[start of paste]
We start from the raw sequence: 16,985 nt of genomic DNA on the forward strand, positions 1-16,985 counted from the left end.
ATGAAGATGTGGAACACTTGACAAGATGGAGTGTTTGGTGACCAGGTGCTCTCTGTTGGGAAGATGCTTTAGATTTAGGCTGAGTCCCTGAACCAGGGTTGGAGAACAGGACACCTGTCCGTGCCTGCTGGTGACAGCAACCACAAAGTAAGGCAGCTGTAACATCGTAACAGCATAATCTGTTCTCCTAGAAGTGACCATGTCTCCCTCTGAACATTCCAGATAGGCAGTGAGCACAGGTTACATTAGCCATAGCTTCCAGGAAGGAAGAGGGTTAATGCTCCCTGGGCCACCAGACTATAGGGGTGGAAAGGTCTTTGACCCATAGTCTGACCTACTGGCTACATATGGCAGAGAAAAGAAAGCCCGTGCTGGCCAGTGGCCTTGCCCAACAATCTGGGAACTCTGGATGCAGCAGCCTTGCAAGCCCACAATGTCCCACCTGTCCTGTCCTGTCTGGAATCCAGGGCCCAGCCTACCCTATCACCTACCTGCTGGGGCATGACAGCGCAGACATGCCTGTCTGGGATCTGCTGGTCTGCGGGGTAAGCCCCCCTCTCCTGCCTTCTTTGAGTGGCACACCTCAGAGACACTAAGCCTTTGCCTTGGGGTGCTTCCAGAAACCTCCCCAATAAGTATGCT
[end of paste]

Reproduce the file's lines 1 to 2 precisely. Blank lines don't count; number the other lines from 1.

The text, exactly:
We start from the raw sequence: 16,985 nt of genomic DNA on the forward strand, positions 1-16,985 counted from the left end.
ATGAAGATGTGGAACACTTGACAAGATGGAGTGTTTGGTGACCAGGTGCTCTCTGTTGGGAAGATGCTTTAGATTTAGGCTGAGTCCCTGAACCAGGGTTGGAGAACAGGACACCTGTCCGTGCCTGCTGGTGACAGCAACCACAAAGTAAGGCAGCTGTAACATCGTAACAGCATAATCTGTTCTCCTAGAAGTGACCATGTCTCCCTCTGAACATTCCAGATAGGCAGTGAGCACAGGTTACATTAGCCATAGCTTCCAGGAAGGAAGAGGGTTAATGCTCCCTGGGCCACCAGACTATAGGGGTGGAAAGGTCTTTGACCCATAGTCTGACCTACTGGCTACATATGGCAGAGAAAAGAAAGCCCGTGCTGGCCAGTGGCCTTGCCCAACAATCTGGGAACTCTGGATGCAGCAGCCTTGCAAGCCCACAATGTCCCACCTGTCCTGTCCTGTCTGGAATCCAGGGCCCAGCCTACCCTATCACCTACCTGCTGGGGCATGACAGCGCAGACATGCCTGTCTGGGATCTGCTGGTCTGCGGGGTAAGCCCCCCTCTCCTGCCTTCTTTGAGTGGCACACCTCAGAGACACTAAGCCTTTGCCTTGGGGTGCTTCCAGAAACCTCCCCAATAAGTATGCT